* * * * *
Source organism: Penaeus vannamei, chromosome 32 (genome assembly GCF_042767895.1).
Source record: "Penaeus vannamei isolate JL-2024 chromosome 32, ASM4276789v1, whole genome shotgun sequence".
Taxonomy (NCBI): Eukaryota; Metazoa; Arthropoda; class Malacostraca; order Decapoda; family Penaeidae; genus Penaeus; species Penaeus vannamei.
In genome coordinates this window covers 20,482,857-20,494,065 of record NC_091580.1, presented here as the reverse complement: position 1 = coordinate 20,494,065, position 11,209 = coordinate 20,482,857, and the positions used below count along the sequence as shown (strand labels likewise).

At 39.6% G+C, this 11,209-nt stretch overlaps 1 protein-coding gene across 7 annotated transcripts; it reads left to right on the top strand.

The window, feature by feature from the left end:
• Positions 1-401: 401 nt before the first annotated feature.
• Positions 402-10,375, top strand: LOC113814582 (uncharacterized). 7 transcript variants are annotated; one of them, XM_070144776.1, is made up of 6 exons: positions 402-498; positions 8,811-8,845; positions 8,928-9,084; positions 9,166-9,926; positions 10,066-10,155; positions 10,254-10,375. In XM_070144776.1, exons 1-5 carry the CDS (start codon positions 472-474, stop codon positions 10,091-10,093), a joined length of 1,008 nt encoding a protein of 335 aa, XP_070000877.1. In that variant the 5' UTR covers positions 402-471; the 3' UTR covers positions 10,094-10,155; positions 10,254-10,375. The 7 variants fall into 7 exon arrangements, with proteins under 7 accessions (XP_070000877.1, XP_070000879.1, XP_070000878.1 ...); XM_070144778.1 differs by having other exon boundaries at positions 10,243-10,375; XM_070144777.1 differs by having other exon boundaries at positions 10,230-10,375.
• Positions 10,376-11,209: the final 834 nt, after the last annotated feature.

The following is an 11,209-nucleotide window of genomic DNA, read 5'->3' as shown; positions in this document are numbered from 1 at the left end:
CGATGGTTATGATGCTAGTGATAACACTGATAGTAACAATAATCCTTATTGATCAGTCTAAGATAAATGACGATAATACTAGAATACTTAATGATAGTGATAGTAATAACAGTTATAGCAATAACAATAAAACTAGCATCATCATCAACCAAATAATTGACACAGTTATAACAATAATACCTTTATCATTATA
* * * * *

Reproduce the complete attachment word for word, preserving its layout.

Source organism: Penaeus vannamei, chromosome 32 (genome assembly GCF_042767895.1).
Source record: "Penaeus vannamei isolate JL-2024 chromosome 32, ASM4276789v1, whole genome shotgun sequence".
Taxonomy (NCBI): Eukaryota; Metazoa; Arthropoda; class Malacostraca; order Decapoda; family Penaeidae; genus Penaeus; species Penaeus vannamei.
In genome coordinates this window covers 20,482,857-20,494,065 of record NC_091580.1, presented here as the reverse complement: position 1 = coordinate 20,494,065, position 11,209 = coordinate 20,482,857, and the positions used below count along the sequence as shown (strand labels likewise).

At 39.6% G+C, this 11,209-nt stretch overlaps 1 protein-coding gene across 7 annotated transcripts; it reads left to right on the top strand.

The window, feature by feature from the left end:
• Positions 1-401: 401 nt before the first annotated feature.
• Positions 402-10,375, top strand: LOC113814582 (uncharacterized). 7 transcript variants are annotated; one of them, XM_070144776.1, is made up of 6 exons: positions 402-498; positions 8,811-8,845; positions 8,928-9,084; positions 9,166-9,926; positions 10,066-10,155; positions 10,254-10,375. In XM_070144776.1, exons 1-5 carry the CDS (start codon positions 472-474, stop codon positions 10,091-10,093), a joined length of 1,008 nt encoding a protein of 335 aa, XP_070000877.1. In that variant the 5' UTR covers positions 402-471; the 3' UTR covers positions 10,094-10,155; positions 10,254-10,375. The 7 variants fall into 7 exon arrangements, with proteins under 7 accessions (XP_070000877.1, XP_070000879.1, XP_070000878.1 ...); XM_070144778.1 differs by having other exon boundaries at positions 10,243-10,375; XM_070144777.1 differs by having other exon boundaries at positions 10,230-10,375.
• Positions 10,376-11,209: the final 834 nt, after the last annotated feature.

The following is an 11,209-nucleotide window of genomic DNA, read 5'->3' as shown; positions in this document are numbered from 1 at the left end:
CGATGGTTATGATGCTAGTGATAACACTGATAGTAACAATAATCCTTATTGATCAGTCTAAGATAAATGACGATAATACTAGAATACTTAATGATAGTGATAGTAATAACAGTTATAGCAATAACAATAAAACTAGCATCATCATCAACCAAATAATTGACACAGTTATAACAATAATACCTTTATCATTATA